The catch, though, is that not all CAs support ECC in their control panels and hardware security modules (although the number of CAs that do is growing).
ECDSA vs RSA: The Difference of Key Lengths
As we discussed, ECC requires much shorter key lengths to give the same level of security provided by long keys of RSA. Here’s what the comparison of ECDSA vs RSA looks like:
|Security (In Bits)||RSA Key Length Required (In Bits)||ECC Key Length Required (In Bits)|
ECC vs RSA: The Quantum Computing Threat
The main feature that makes an encryption algorithm secure is irreversibility. Therefore, to crack any such algorithm, you must execute brute-force attacks — trial and error, in simple words. However, thanks to the encryption key lengths, the possible combinations that you must try are in numbers that we can’t even begin to accurately conceptualize.
However, all of it will change by the possible (and probable) introduction of quantum computers in the future. The National Institute of Standards and Technology (NIST) predicts that once quantum computing becomes mainstream, modern public key cryptography will fail. Why? Because quantum computers are mightily powerful — significantly more power than today’s supercomputers — because they operate on qubits rather than bits. What this means is that they can try multiple combinations at any given point of time and, therefore, their computing time is significantly shorter. These quantum computers are likely to make today’s encryption systems obsolete — including RSA and ECDSA.
According to various studies, RSA and ECDSA are both theoretically vulnerable to an algorithm known as Shor’s algorithm. This algorithm, when applied with quantum computer, is likely to crack both RSA and ECDSA. According to research conducted by Microsoft, it’s been found that ECDSA is easier to solve compared to the RSA cryptosystem. However, there’s no need to worry about this right now as practical quantum computers are still in their infancy.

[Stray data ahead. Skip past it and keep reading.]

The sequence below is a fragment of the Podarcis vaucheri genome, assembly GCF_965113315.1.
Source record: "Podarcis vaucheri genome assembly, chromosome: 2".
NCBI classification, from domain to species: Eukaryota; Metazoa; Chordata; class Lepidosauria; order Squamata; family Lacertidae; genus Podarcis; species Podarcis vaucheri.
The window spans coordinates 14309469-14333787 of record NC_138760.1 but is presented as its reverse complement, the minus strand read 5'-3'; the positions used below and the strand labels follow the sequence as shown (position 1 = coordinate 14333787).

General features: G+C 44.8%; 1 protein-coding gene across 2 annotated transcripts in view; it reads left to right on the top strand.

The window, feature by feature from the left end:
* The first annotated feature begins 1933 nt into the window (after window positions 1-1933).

RSA vs. ECDSA: Summary
Till now I hope I’ve been able to clear up any confusion you may have regarding the topic of ECDSA vs RSA. Here’s a summary of all the differences that makes it easy for you to understand:
|One of the earliest methods of public-key cryptography, standardized in 1995.||Comparatively new public-key cryptography method compared to RSA, standardized in 2005.|
|Today, it’s the most widely used asymmetric encryption algorithm.||Compared to RSA, ECDSA is a less adopted encryption algorithm.|
|It works on the principle of the Prime Factorization method.||It works on the mathematical representation of Elliptical Curves.|
|RSA is a simple asymmetric encryption algorithm, thanks to the prime factorization method.||The complexity of elliptical curves makes ECDSA a more complex method compared to RSA.|
|RSA is a simpler method to implement than ECDSA.||Implementing ECDSA is more complicated than RSA.|
|RSA requires longer keys to provide a safe level of encryption protection.||Compared to RSA, ECDSA requires much shorter keys to provide the same level of security|
|As it requires longer keys, RSA slows down the performance.||Thanks to its shorter key lengths, ECDSA offers much better performance compared to RSA.|
Final Word: ECDSA vs RSA
No matter their unique advantages and disadvantages, RSA and ECDSA remain two of the most popular asymmetric encryption algorithms. Both of these algorithms provide the level of protection that today’s hacker can’t even think to touch. However, both are quite different in many aspects. To rehash what we just learned, these are the points on which they differ:
- Key length required for secure encryption
- Working principle
The key to the success and strength of these algorithms lies in their correct implementation. No encryption algorithm can provide optimal security if it’s improperly implemented and follow industry standards.
As far as current standards of security are concerned, there’s not much of a point of the “ECDSA vs. RSA” debate as you can choose either of them as they both are entirely secure. I’d like to reiterate the face that the ECC isn’t as widely supported as RSA. Having said that, if you have the option to select, ECC is a better option.